PIDfc is first introduced by Wu Zhi and Mizumoto in 1996 . The interesting feature of this controller
scheme is that it is quite simple and has reduced overshoot if the gain factors are selected properly. The imple-
mentation of PIDfc scheme in the inverter controller is shown in Figure 4. Two PIDfc blocks are used to regu-
late frequency and voltage of the MG. The PIDfc scheme is designed such that the deviation of the frequency
Table 1. The battery parameters.
Internal resistance 0.008 ohm
Fully charge voltage 261.3158 V
Exponential voltage zone 244.34 V
Exponential capacity zone 1 Ah
Maximum capacity 312.5 Ah
Nominal discharge current 60 A
Capacity at nominal voltage 93.0833 Ah
Figure 3. VSWT -PMSG inverter controller.
F. Ronilaya et al.
Figure 4. Battery inverter controller.
and voltage of the MG does not exceed 2% and 5% respectively . Figure 5 shows input and output member-
ship functions (MFs) of FLCf and FLCv. The rule bases table for both FLCf and FLCv is listed in Table 2. IBP
is realized by using two hysteresis relays (Relay 1 and 2). Relay 1 is used to protect the battery from overcharge
condition. Relay 1 will be ON only if the SOC of the battery is equal to 90%. It remains ON until the SOC drops
to 80%. When the SOC is equal to 90% and the battery current is negative, then the battery is disconnected from
the MG. Meanwhile, Relay 2 is intended to protect the battery from over-discharge conditions. If the SOC is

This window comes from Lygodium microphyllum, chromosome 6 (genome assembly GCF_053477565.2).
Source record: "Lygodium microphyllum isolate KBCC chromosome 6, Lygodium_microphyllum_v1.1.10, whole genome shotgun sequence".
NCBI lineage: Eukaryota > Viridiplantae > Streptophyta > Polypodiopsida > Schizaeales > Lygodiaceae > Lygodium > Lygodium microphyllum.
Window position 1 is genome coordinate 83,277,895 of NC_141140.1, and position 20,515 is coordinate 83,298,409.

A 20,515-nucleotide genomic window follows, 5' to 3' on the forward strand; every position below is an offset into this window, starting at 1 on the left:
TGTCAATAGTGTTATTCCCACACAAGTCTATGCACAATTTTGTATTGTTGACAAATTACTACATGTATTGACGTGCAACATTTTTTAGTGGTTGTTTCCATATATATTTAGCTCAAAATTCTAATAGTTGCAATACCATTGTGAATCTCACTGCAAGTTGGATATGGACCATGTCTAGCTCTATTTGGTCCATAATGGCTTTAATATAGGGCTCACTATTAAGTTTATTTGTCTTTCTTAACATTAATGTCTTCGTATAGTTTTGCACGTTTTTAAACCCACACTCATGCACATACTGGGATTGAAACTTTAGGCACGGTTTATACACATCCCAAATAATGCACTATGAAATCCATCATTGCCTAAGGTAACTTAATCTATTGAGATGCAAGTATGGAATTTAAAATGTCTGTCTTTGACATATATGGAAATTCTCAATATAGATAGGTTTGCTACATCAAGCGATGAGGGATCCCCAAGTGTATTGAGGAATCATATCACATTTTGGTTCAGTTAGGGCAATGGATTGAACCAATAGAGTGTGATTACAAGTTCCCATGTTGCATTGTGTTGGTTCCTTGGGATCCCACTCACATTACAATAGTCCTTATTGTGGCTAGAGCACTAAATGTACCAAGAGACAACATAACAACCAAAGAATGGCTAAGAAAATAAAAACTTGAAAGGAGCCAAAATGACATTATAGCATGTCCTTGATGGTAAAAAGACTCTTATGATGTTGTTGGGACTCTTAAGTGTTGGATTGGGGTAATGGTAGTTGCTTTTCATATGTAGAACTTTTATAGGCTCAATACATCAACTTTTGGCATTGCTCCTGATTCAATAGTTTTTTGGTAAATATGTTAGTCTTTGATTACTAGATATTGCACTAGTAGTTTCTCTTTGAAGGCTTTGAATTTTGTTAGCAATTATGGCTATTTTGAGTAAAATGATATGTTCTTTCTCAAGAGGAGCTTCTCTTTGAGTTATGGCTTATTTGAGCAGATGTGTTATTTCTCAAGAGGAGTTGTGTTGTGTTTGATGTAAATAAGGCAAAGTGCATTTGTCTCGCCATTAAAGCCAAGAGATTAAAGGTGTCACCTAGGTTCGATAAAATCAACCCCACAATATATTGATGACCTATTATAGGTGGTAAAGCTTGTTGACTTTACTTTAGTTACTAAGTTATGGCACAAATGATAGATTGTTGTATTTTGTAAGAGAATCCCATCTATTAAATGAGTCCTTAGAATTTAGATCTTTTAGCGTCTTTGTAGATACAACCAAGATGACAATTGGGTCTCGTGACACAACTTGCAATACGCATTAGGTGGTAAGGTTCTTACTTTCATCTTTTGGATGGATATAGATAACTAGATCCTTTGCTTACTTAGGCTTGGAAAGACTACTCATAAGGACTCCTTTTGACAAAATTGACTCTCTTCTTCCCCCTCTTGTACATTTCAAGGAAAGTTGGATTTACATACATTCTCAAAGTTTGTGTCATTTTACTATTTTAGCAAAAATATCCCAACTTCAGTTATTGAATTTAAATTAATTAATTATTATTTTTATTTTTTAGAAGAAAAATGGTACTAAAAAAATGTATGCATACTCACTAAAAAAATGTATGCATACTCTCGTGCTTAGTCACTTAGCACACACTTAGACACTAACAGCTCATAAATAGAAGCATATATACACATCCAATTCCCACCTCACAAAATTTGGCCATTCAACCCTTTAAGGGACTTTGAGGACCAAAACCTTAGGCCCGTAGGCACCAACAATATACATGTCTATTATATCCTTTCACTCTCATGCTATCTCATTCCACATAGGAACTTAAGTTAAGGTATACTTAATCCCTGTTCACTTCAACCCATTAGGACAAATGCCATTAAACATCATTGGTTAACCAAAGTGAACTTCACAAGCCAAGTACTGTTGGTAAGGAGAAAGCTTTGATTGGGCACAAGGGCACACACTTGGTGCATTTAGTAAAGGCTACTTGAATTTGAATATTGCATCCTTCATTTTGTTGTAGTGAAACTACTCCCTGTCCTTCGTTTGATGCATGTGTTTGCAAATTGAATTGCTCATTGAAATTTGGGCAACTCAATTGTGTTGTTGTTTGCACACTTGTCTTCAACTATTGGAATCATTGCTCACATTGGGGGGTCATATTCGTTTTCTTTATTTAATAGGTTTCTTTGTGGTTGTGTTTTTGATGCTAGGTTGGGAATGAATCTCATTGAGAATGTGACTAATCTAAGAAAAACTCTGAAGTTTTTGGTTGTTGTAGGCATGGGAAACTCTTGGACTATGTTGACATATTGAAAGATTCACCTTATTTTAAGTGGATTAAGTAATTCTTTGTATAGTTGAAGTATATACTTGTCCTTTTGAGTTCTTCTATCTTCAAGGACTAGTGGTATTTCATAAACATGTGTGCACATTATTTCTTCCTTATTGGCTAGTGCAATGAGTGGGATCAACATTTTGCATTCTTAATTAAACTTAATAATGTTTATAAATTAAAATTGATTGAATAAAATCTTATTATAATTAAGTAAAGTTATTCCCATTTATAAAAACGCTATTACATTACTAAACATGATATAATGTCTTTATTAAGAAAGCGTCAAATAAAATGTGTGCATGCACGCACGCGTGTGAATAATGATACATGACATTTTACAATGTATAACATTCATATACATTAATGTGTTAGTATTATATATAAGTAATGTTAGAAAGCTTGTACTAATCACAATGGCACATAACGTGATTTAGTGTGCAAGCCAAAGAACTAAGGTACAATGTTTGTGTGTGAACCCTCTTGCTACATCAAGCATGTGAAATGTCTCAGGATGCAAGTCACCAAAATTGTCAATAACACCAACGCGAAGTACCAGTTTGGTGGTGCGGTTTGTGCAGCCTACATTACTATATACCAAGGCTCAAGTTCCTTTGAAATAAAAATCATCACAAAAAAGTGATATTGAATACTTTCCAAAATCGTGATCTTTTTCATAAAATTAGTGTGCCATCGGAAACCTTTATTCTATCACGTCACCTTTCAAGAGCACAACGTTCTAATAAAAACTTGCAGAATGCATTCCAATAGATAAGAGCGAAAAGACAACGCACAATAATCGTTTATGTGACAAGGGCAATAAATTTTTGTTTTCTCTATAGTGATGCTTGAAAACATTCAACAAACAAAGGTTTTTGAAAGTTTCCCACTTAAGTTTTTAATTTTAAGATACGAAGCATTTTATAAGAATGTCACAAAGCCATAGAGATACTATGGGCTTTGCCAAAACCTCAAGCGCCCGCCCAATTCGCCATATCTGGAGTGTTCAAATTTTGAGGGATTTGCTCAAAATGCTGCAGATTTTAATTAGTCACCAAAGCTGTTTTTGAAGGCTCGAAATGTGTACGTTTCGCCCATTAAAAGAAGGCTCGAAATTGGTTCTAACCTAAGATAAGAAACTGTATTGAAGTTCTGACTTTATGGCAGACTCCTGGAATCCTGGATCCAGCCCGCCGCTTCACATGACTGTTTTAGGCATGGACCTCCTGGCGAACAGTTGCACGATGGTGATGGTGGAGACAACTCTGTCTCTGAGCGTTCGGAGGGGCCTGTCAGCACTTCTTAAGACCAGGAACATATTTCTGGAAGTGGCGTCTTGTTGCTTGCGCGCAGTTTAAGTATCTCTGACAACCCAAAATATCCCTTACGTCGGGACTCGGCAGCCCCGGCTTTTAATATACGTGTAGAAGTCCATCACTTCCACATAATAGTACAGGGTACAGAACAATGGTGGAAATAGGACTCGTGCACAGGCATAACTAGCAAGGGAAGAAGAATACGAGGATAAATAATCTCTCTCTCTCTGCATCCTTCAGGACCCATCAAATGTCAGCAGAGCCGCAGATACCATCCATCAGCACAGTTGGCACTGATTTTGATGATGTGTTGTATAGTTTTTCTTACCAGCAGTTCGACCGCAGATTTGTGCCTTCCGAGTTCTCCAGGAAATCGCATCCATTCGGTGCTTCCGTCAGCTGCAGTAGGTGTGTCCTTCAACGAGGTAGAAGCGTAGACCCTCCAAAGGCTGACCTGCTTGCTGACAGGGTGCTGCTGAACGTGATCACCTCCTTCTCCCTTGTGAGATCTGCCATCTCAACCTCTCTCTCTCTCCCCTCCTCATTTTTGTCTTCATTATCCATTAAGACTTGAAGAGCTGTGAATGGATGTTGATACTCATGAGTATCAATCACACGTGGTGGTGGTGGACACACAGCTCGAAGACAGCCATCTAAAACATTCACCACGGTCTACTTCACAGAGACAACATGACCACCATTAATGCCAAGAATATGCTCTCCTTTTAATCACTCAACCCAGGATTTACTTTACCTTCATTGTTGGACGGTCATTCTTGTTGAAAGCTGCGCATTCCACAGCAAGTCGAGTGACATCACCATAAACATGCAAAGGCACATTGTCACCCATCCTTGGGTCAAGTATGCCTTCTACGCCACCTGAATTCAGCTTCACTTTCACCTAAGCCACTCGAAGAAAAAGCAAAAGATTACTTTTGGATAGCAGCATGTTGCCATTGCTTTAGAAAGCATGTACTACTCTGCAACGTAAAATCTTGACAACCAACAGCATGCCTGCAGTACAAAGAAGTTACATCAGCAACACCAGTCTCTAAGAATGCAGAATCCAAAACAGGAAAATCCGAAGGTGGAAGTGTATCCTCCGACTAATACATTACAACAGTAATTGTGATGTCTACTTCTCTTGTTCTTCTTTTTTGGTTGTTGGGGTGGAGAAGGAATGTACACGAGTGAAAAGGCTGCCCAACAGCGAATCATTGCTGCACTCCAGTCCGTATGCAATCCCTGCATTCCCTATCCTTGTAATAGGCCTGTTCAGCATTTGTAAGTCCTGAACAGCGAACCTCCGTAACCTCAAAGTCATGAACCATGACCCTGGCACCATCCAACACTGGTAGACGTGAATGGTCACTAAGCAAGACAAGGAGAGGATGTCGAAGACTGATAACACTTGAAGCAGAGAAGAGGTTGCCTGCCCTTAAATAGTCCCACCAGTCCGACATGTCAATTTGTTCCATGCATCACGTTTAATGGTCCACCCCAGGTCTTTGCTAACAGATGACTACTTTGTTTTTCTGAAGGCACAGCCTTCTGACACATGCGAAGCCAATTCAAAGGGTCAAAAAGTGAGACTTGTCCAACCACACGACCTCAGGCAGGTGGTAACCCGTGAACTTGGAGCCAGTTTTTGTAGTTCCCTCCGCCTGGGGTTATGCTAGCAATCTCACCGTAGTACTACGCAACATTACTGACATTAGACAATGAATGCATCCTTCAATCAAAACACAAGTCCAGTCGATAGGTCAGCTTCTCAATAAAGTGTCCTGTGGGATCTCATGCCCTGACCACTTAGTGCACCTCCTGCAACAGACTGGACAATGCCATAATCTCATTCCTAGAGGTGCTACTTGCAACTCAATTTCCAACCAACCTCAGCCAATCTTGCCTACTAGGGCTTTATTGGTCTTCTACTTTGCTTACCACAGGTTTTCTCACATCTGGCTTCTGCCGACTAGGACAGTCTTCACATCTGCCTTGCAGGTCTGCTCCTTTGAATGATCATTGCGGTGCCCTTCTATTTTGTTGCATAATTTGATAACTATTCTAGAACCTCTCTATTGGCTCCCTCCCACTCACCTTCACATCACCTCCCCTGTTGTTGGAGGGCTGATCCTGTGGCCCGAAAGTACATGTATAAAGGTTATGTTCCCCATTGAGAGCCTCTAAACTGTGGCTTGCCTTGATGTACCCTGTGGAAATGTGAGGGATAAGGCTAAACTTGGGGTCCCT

equal to 30%, Relay 2 will be ON. With this condition, the controller will force the battery to absorb electrical
power from MG whose value is proportional to the available power from diesel generators. Available power
from diesel generator can be expressed by (4).
PS QP= −−
Sd_n is nominal power capacity of diesel generator (31 kVA). Meanwhile, Qd and Pd are measured reactive and
active power of diesel generator respectively. To prevent excessive charging current, limiter block is used. It
should be noted that Relay 2 will remain ON until the SOC of the battery rises to 50%.
4. Simulation Results
Several simulation tests are performed to verify the performance of proposed PIDfc controller. Then, the simu-
lation results of PIDfc are compared with that of conventional PID controller. To analyze the significance of
battery in regulating frequency and voltage of MG, the simulation results are also compared with that of the
system in which the battery is not used. Load changes dynamically with constant power factor, i.e. 0.93. To ob-
tain best performance, parameters of PIDfc and conventional PID controllers for all simulation cases are ob-
tained by using trial-and-error method. The parameters of PIDfc controller are listed in Table 3. Matlab/Sim-
power system software is used to simulate the model.
Active power profiles of diesel generator, VSWT-PMSG, battery and load are shown in Figure 5. Meanwhile
F. Ronilaya et al.
Figure 5. MFs of FLCf and FLCv.
Table 2. The Rules Base for FLCf and FLCv.
ef NL NB NM NS Z PS PM PB PL
NL NL NL NL NL NL NB NM NS Z
NB NL NL NL NL NB NM NS Z PS
NM NL NL NL NB NM NS Z PS PM
NS NL NL NB NM NS Z PS PM PB
Z NL NB NM NS Z PS PM PB PL
PS NB NM NS Z PS PM PB PL PL
PM NM NS Z PS PM PB PL PL PL
PB NS Z PS PM PB PL PL PL PL
PL Z PS PM PB PL PL PL PL PL
F. Ronilaya et al.